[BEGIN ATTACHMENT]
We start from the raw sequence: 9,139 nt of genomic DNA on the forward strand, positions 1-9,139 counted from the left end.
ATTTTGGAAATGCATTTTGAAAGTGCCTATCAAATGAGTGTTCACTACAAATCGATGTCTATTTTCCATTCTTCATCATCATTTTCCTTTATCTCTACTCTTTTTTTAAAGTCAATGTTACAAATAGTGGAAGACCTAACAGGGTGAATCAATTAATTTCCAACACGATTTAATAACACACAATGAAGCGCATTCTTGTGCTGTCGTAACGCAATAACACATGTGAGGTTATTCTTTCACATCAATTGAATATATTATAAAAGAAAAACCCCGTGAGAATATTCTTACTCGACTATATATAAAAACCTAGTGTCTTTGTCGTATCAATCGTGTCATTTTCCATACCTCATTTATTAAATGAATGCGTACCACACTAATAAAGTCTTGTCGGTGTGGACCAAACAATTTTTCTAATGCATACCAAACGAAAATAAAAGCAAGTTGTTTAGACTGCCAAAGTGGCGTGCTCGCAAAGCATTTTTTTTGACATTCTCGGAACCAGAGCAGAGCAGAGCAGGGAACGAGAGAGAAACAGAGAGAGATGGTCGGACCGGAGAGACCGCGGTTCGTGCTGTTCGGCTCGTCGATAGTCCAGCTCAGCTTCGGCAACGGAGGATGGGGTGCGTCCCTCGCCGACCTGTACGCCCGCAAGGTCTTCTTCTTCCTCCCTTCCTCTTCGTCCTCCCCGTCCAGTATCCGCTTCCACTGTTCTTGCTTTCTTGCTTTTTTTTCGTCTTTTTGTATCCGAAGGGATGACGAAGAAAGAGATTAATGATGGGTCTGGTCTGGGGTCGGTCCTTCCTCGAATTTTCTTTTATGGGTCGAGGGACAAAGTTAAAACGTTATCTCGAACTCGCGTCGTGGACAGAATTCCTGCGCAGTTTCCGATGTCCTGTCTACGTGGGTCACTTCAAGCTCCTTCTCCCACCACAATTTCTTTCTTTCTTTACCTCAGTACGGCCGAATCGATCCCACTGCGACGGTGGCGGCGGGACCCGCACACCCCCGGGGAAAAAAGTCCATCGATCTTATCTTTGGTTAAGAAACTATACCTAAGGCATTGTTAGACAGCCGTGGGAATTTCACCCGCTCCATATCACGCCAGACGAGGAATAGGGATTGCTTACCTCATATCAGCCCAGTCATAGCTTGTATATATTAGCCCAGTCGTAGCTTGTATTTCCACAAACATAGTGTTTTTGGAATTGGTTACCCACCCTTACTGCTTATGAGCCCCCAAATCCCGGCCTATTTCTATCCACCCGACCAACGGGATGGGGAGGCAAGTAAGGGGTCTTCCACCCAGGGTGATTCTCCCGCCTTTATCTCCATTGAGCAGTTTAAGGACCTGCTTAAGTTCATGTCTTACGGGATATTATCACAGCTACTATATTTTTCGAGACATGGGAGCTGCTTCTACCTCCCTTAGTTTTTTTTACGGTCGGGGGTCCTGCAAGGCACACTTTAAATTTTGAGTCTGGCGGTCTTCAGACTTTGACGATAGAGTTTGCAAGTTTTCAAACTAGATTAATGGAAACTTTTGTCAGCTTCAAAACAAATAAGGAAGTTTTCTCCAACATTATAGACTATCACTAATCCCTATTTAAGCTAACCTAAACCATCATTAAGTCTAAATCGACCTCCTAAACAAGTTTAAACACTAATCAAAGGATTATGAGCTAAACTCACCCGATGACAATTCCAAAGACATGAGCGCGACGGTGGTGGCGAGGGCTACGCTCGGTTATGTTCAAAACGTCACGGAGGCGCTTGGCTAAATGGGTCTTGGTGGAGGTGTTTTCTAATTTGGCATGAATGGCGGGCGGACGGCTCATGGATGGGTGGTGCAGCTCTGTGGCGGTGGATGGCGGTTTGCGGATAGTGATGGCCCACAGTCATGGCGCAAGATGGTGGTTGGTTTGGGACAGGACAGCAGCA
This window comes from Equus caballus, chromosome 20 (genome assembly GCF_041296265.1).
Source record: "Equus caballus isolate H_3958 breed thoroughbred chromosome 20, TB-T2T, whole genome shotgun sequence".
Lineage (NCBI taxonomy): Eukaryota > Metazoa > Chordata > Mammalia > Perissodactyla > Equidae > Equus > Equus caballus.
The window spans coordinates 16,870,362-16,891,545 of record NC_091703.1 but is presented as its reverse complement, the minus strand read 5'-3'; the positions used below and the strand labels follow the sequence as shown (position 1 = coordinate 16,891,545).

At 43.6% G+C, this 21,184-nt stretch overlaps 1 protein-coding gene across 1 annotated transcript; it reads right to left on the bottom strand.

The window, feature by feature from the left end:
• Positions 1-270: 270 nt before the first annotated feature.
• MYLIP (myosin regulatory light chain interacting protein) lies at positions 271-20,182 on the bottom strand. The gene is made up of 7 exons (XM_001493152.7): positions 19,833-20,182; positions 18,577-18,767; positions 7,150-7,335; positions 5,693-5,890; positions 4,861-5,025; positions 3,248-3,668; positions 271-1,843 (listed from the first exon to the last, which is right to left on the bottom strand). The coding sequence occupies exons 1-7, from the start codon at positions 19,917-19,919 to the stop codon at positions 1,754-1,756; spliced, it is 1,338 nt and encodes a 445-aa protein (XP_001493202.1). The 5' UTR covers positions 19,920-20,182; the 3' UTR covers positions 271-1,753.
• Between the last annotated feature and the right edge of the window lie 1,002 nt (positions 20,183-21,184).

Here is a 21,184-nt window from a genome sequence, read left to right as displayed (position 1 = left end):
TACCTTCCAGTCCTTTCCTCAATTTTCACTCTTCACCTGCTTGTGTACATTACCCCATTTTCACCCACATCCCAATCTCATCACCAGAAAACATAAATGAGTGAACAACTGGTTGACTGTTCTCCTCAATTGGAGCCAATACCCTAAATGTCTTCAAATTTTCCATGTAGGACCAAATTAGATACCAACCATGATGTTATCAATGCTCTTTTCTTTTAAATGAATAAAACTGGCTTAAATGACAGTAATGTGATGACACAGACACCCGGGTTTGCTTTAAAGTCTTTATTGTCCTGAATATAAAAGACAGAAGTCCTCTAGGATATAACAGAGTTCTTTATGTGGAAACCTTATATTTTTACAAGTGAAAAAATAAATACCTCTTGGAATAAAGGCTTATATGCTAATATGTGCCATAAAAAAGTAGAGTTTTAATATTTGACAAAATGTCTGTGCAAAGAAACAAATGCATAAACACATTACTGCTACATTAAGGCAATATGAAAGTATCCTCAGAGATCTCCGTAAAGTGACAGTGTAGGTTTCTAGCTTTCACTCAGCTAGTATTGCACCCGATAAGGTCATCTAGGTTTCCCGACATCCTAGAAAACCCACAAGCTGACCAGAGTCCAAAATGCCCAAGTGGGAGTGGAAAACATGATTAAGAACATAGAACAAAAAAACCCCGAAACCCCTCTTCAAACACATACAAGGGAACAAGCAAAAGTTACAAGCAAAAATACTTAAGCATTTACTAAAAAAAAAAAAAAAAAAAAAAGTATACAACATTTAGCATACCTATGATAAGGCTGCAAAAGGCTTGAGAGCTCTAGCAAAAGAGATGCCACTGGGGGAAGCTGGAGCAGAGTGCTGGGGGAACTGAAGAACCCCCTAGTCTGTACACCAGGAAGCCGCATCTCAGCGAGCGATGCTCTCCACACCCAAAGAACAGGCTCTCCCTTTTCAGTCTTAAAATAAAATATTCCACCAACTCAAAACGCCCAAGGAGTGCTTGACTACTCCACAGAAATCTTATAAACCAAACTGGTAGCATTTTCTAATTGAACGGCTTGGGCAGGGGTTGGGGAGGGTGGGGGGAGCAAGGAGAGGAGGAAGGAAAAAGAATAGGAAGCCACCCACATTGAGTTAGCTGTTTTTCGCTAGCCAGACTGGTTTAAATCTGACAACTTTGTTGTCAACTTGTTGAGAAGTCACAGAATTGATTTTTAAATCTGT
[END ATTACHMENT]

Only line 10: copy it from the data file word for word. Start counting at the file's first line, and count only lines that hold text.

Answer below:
• MYLIP (myosin regulatory light chain interacting protein) lies at positions 271-20,182 on the bottom strand. The gene is made up of 7 exons (XM_001493152.7): positions 19,833-20,182; positions 18,577-18,767; positions 7,150-7,335; positions 5,693-5,890; positions 4,861-5,025; positions 3,248-3,668; positions 271-1,843 (listed from the first exon to the last, which is right to left on the bottom strand). The coding sequence occupies exons 1-7, from the start codon at positions 19,917-19,919 to the stop codon at positions 1,754-1,756; spliced, it is 1,338 nt and encodes a 445-aa protein (XP_001493202.1). The 5' UTR covers positions 19,920-20,182; the 3' UTR covers positions 271-1,753.